The Alaska Constitution requires that the Legislature pass an operating budget before adjourning. On Thursday night, House members voted 32-6 to pass one for fiscal year 2015 after nearly five hours of debate.

The $9 billion House proposal shaves $87 million from Gov. Sean Parnell's original budget proposal in December.

"We're not trying to drag the budget down so fast that it would create some kind of an economic tumbling of the economy of the state," said House Finance Committee Chair Rep. Alan Austerman (R-Kodiak).

Austerman says with projected state revenues declining in the coming years, state spending must be reined in.

The operating budget covers state agencies such as the departments of Natural Resources and Public Safety, as well as the University of Alaska system.

The state is required to set aside at least $703 million to pay for pension obligations in the 2015 fiscal year. Parnell had asked for a $3 billion drawdown from state savings to help cover the overall $12 billion liability.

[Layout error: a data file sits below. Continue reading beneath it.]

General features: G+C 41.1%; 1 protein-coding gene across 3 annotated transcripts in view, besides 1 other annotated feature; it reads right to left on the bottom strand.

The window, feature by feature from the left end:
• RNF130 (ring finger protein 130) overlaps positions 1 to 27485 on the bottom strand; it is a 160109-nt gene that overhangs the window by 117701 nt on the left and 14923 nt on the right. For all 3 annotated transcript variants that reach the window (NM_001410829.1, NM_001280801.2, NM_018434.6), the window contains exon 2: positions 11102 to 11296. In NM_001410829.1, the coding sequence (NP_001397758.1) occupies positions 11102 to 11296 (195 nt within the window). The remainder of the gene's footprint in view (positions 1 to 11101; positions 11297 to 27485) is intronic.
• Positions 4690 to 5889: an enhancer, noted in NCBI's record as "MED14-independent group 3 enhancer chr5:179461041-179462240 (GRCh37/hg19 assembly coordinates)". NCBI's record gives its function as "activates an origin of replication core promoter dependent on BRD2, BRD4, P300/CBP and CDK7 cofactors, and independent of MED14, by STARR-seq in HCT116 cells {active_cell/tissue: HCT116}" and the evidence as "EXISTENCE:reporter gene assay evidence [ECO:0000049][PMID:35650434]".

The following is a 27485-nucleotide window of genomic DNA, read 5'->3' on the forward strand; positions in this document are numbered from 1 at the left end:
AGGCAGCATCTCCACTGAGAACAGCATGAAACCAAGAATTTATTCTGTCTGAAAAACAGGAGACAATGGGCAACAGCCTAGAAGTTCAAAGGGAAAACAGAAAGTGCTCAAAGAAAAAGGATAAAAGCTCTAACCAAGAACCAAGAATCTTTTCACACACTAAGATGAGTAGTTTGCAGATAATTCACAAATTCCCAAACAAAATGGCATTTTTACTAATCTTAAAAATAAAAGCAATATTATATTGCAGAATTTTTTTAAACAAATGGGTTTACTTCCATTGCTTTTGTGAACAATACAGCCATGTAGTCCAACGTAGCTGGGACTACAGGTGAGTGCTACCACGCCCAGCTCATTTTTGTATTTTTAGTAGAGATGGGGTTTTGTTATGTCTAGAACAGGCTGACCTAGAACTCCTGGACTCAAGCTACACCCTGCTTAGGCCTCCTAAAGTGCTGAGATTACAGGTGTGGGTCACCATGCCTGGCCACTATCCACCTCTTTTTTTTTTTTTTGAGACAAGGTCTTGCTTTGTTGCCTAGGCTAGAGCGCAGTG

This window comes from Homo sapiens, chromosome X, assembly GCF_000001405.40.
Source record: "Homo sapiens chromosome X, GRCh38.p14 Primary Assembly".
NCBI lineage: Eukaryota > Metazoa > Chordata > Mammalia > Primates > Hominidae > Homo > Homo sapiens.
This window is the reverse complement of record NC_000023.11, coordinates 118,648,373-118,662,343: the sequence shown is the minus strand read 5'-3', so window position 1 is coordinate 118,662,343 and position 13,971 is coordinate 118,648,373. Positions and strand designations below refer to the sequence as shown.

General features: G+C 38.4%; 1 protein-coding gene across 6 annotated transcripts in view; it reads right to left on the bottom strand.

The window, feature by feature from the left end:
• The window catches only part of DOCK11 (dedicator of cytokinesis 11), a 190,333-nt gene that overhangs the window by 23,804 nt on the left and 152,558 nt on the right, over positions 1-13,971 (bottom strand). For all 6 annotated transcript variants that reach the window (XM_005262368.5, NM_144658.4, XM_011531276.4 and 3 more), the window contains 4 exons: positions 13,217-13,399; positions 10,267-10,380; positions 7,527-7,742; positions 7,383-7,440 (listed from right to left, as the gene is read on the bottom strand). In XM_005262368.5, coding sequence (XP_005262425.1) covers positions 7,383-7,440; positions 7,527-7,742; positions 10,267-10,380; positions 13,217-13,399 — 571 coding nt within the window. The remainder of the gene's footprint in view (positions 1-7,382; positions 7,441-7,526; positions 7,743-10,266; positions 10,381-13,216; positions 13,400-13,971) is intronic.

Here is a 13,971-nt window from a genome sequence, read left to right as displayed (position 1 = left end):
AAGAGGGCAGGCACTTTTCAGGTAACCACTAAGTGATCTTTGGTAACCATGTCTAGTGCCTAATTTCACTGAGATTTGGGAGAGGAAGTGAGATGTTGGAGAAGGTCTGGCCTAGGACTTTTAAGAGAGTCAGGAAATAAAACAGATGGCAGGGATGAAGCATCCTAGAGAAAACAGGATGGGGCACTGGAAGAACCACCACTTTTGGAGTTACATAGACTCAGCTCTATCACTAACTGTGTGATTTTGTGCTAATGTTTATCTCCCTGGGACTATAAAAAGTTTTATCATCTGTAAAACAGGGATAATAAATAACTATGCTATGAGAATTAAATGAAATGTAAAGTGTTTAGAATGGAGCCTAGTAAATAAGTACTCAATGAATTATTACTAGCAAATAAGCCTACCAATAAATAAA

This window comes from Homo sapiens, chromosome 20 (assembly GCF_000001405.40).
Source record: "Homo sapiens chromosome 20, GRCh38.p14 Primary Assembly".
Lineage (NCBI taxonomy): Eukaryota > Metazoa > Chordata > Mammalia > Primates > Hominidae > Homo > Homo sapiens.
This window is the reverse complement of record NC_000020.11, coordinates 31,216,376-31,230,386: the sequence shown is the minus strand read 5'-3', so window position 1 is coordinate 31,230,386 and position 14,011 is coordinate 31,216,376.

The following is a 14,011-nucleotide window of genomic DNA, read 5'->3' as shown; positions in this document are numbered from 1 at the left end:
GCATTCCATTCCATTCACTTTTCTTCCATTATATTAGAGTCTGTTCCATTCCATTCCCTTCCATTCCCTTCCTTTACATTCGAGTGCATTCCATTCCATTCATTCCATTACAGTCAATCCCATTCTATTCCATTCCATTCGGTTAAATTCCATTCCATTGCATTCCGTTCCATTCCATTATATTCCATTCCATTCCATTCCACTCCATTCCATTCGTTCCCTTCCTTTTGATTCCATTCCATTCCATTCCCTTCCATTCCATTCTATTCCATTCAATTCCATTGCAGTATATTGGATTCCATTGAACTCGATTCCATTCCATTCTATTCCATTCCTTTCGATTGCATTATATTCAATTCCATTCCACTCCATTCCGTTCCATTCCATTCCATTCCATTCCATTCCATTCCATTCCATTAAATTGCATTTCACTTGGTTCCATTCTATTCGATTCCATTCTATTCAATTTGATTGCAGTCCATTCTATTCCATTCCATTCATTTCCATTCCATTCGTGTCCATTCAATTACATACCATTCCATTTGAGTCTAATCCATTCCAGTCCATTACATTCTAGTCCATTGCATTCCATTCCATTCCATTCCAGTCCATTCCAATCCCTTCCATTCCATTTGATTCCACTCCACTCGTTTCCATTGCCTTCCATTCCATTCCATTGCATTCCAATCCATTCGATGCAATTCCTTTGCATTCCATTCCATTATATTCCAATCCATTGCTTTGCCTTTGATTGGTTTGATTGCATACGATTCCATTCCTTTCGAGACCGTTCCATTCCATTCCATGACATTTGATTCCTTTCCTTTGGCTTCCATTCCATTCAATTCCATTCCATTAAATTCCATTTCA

"If we can meet that challenge and do it in a way that also takes the pressure off the operating budget, that's good for our savings across time as well, because we don't then have to decrease budget savings," Parnell told reporters at a news conference Thursday.

Members of the House's Democratic minority offered 12 amendments to the budget, all of which were rejected. One of the amendments would have added $101 million to the state’s formula for base student allocation, the amount it pays school districts each year for every student they educate.

"Our focus is always on jobs and education," said House Minority Leader Rep. Chris Tuck (D-Anchorage). "These amendments target proven, cost-effective ways to improve public education at all levels and to help Alaskans get good jobs."

The operating budget now heads to the Senate for approval.